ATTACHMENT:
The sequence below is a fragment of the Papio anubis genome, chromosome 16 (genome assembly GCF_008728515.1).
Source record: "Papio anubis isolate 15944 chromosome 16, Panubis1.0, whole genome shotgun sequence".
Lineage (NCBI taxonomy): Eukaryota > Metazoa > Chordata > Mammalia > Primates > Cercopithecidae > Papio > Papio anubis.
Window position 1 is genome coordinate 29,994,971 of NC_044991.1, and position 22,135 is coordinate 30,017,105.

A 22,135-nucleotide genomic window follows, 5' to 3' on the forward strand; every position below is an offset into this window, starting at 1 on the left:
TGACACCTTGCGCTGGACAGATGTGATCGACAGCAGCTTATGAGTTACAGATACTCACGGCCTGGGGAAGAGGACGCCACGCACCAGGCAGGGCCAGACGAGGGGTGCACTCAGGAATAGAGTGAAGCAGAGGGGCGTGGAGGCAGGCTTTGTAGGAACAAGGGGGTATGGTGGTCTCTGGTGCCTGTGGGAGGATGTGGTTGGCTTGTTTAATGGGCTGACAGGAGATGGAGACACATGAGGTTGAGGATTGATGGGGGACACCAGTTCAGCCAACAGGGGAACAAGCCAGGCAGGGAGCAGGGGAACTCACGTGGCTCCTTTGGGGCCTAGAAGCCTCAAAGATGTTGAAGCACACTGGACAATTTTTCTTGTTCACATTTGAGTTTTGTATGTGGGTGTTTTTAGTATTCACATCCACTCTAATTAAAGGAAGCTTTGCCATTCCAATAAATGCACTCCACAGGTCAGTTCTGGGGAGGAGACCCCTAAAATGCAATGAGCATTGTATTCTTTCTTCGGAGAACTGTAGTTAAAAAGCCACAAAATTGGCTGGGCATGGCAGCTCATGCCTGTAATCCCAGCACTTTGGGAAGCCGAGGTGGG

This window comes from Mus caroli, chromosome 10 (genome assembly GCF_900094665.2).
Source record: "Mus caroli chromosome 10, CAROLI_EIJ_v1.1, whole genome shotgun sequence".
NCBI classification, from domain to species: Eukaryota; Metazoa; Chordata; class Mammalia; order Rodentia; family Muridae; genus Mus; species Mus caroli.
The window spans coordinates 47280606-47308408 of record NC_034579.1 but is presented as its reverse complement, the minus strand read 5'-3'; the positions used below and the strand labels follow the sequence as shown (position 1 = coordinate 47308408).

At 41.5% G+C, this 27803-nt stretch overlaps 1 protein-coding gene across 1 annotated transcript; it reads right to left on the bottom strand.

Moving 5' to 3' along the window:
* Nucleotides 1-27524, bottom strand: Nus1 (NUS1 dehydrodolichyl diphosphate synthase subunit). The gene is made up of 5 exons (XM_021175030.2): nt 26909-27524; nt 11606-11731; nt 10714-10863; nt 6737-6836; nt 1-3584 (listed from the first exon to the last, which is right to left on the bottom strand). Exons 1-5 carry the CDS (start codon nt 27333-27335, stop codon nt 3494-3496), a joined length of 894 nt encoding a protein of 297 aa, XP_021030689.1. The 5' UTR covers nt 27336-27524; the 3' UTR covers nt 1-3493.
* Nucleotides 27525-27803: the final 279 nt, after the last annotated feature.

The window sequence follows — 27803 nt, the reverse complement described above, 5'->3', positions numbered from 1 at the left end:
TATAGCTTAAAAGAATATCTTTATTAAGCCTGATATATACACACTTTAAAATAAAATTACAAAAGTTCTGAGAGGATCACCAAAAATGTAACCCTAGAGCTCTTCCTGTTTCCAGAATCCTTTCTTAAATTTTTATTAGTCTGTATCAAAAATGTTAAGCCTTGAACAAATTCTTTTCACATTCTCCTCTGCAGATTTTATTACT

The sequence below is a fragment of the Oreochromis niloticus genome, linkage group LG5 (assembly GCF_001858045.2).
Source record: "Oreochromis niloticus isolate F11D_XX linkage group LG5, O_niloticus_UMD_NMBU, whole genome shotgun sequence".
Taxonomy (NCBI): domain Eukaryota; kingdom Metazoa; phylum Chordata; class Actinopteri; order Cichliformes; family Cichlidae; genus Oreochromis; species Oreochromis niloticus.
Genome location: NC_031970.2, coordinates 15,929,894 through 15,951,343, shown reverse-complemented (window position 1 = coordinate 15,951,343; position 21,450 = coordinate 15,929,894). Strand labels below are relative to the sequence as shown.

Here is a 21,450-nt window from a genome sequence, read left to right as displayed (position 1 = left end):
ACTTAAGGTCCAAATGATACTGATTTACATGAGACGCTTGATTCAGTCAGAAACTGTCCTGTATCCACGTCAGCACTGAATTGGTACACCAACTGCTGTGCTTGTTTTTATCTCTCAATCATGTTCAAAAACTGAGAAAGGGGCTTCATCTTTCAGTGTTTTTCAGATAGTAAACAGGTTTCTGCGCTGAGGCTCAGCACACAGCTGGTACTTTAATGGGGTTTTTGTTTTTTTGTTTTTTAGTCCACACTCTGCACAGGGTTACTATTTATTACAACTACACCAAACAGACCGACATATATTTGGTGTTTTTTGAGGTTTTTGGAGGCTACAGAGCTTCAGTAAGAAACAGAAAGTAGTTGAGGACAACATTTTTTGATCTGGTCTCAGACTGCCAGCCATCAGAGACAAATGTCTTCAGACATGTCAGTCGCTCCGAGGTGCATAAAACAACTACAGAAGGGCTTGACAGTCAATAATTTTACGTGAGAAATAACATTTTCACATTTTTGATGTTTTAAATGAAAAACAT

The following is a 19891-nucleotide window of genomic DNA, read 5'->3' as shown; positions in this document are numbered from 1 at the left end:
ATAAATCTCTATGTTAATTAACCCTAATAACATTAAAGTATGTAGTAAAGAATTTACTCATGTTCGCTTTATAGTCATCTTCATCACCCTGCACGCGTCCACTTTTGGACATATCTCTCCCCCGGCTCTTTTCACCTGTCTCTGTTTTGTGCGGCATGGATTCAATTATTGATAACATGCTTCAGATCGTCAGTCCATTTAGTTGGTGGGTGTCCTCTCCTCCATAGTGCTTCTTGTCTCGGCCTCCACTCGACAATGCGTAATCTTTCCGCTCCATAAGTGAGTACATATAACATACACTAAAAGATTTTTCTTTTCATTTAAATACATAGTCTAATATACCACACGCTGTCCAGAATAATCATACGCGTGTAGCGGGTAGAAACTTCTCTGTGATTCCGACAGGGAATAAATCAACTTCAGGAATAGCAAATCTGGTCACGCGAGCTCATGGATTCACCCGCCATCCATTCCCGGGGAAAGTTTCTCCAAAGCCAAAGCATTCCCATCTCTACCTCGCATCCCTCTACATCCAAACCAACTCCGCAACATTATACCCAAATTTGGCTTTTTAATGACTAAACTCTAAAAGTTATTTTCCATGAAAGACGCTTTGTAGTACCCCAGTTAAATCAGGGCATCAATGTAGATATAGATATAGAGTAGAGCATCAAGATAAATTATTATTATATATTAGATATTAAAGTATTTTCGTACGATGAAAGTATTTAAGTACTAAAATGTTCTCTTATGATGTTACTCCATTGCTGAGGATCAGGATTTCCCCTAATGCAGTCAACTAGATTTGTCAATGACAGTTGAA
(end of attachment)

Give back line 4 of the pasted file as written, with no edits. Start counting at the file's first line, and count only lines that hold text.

Window position 1 is genome coordinate 29,994,971 of NC_044991.1, and position 22,135 is coordinate 30,017,105.